The 1994 bond market crash has hurt not only bond owners -- including individuals, pension funds and insurance companies -- but also major brokerage firms that specialize in bond trading. If a firm wants to trade bonds, the SIA analysts noted, it must have an inventory. And the value of that inventory will go up and down, based on interest rate movements. Of late, the value of bond inventories has been falling.

Overall, the analysts noted, profits in the securities industry this year are expected to be down 80 percent from last year. That's a drop from $8.6 billion in 1993, which was a record year, to $1.8 billion this year.

The big Wall Street firms have taken most of the hit. And, to make matters worse, they also have been hurt by a drop-off in investment banking activity as rising rates, falling stocks and a muddled market climate make it unattractive to bring initial public offerings to market.

On the other hand, the SIA study said, small retail firms and regional brokerage houses have been doing much better than their larger Wall Street cousins. Discounters may match last year's record profits and regionals may tie their third best year -- 1991.

Advertising Angst

Securities and Exchange Commission Chairman Arthur Levitt spoke to the SIA meeting and used the occasion to tell the New York Stock Exchange, American Stock Exchange and Nasdaq Stock Market that he is unhappy with their advertising campaigns -- campaigns that everybody agrees are the product of intense competition for new company listings.

"There's no sense in fighting each other," Levitt declared, "I'm dismayed that, after signs of a truce early this year, the SROs {self-regulatory organizations, or stock exchanges} have continued their bitter ad campaigns -- wasting resources of member firms that would be better spent advertising the advantages of American capitalism."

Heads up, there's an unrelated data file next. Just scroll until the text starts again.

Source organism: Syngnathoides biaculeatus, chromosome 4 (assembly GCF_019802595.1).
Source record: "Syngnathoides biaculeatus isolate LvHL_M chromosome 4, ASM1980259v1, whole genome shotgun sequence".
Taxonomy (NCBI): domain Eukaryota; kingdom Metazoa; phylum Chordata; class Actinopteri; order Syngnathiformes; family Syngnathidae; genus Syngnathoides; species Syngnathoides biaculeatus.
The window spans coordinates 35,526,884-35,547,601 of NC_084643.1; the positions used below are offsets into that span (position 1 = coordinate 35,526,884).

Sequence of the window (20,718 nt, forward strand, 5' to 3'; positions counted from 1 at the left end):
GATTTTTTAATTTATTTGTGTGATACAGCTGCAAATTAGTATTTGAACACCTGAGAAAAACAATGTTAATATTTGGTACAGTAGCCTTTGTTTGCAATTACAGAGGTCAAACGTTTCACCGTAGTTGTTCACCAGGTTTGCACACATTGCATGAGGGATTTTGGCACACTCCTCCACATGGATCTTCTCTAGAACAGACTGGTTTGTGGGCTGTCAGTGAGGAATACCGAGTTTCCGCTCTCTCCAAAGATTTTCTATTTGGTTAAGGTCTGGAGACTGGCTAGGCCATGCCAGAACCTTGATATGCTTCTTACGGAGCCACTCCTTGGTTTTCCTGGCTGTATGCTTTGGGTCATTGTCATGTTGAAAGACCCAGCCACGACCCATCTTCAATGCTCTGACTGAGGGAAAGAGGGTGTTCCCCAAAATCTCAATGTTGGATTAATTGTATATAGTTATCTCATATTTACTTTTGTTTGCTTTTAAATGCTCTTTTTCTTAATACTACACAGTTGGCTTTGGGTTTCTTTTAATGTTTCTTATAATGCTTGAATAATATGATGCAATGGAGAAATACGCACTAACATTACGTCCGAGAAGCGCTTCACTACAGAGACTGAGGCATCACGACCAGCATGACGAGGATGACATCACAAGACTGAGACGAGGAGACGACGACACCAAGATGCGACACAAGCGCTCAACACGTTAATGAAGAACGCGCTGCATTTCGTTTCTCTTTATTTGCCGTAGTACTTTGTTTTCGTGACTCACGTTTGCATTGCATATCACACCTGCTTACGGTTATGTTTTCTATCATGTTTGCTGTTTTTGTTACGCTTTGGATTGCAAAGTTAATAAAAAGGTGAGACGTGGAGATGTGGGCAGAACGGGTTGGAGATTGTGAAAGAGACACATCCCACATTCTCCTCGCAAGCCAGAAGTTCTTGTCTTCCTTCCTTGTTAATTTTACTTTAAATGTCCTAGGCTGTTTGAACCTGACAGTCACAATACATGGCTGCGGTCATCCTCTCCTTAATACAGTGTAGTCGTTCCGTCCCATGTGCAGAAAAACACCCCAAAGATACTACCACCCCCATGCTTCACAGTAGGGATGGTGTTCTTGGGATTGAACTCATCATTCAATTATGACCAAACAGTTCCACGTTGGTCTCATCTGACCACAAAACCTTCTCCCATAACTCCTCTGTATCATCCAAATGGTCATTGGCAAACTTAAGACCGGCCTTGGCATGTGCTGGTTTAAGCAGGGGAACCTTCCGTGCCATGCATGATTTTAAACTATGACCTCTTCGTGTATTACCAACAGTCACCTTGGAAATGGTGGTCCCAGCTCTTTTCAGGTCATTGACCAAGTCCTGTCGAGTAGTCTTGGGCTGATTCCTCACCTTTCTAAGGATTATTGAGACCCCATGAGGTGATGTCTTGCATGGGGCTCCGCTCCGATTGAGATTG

The most vigorous television advertising campaign is run by the National Association of Securities Dealers (NASD), which depicts Nasdaq as "the stock market for the next 100 years." The claim annoys both the NYSE and the Amex.

For its part, the Amex, which uses only print ads, lists companies that have switched from Nasdaq to Amex and notes that Amex has "less volatility, short-sale protection and narrower spreads." Those phrases stir anger at Nasdaq.

The NYSE, according to Chairman William H. Donaldson, has cut back on its advertising, and is not using television. In recent full-page ads, the NYSE stresses that it has the market with "the finest technology," "the largest pool of investors" and a place where "investors' interests always come first."

Asked whether the SEC might try to do something about the ads, Levitt said, "No, the SEC is not going to regulate this. But I sure am going to talk about it. Maybe I can embarrass them into doing a better job."

Donaldson, who claimed that Levitt was not really talking about the NYSE, said that the NYSE had made a special effort in its ads to be "constructive" and had tried not to comment on other markets.

Joseph R. Hardiman, president of the NASD, said operating securities markets "is increasingly becoming a competitive business." As a result, Nasdaq has been using television and print advertising very aggressively. "It's worked very well for the Nasdaq Stock Market," he said.

Amex Chairman Richard F. Syron also said competition was a key factor, but added, "I would rather not do national advertising ... If the other exchanges would stop their advertising, I would be happy to stop mine." Syron said he would be glad to discuss a moratorium on competitive ads.

With a bit of humor, Syron indicated there was another reason he'd be glad to get rid of some of Nasdaq's ads. In October, he recalled, he was attending the Boston College-Notre Dame football game. He was happily watching his alma mater Boston College upset Notre Dame, 30-11. He was happy, he said, until he turned on a TV near his box seat to get the scores of other games. And what was the first thing he saw? The Nasdaq Half-Time Report.